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Postcolonial Love Poem by Natalie Diaz review – fearless, sinuous and breathtaking

Natalie Diaz’s second collection plunges the reader into Native American culture and bold takes on sexual love

Natalie Diaz was born and raised in the Fort Mojave Indian Village in Needles, California. She grew up on the banks of the Colorado river and water is her element. Her second collection, nominated for the Forward prize, is authoritative, original and sinuous. It is a fascinating plunge into Diaz’s culture, especially in The First Water Is the Body, a long, defiant, breathtaking poem in which she shares the way she sees river and person as one: “The river runs through the middle of my body.” Water and its fate are also fused with the treatment of Native American people as “exhibits from The American Water Museum” states plainly:

Let me tell you a story about water:
Once upon a time there was us.
America’s thirst tried to drink us away.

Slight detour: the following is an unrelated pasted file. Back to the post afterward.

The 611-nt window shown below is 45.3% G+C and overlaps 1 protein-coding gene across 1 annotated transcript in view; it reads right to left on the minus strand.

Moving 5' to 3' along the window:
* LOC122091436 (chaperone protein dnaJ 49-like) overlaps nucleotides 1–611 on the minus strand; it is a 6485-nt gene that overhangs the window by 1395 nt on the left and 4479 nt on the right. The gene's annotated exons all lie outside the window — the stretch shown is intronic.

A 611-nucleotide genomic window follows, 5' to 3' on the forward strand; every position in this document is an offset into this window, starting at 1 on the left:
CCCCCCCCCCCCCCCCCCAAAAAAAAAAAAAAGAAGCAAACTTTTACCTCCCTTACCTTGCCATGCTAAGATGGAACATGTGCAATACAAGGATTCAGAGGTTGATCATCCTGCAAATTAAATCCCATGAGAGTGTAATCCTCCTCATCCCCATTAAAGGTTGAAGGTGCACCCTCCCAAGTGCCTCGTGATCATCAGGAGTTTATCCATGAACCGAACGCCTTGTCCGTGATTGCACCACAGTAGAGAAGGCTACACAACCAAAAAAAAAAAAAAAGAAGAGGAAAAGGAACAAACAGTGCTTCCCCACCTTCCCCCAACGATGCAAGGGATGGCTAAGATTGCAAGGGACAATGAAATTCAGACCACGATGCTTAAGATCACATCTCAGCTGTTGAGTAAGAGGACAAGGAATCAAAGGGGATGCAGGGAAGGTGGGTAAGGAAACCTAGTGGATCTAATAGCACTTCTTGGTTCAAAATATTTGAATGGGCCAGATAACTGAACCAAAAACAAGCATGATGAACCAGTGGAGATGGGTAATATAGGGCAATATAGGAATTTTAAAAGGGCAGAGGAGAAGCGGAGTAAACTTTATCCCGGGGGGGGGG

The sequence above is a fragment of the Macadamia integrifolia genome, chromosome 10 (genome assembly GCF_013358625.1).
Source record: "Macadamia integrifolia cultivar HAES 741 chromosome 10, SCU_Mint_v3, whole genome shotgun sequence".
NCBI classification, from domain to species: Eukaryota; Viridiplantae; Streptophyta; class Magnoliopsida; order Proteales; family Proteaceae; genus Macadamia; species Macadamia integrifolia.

And here we still are.

Continue reading...


Andrew McMillan: pandemonium review – steeped in suffering

The poet reflects on death, depression and guilt with a clear eye in this troubling and fascinating ...

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The Devil You Know by Dr Gwen Adshead and Eileen Horne review – hope for the worst of humanity

A forensic psychiatrist who’s worked at Broadmoor shows why it pays to treat criminals with compass...

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Hollie McNish: ‘I have to psych myself up to share’

The prize-winning poet on her bond with her giggly late gran, embracing blush-making subject matter ...

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A Blood Condition by Kayo Chingonyi review – deep, subtle grace

The Zambian-born British poet explores colonial history, the origin of HIV and survivor’s guilt wit...

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Ali Smith: ‘Hope is a tightrope across a ravine’

The celebrated author talks about writing to the calendar, our new Dickensian age, and how she once ...

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War of the Beasts and the Animals, and In Memory of Memory by Maria Stepanova – review

The Russian poet’s eloquent writing is caught between a pursuit of the past and the meaninglessness...

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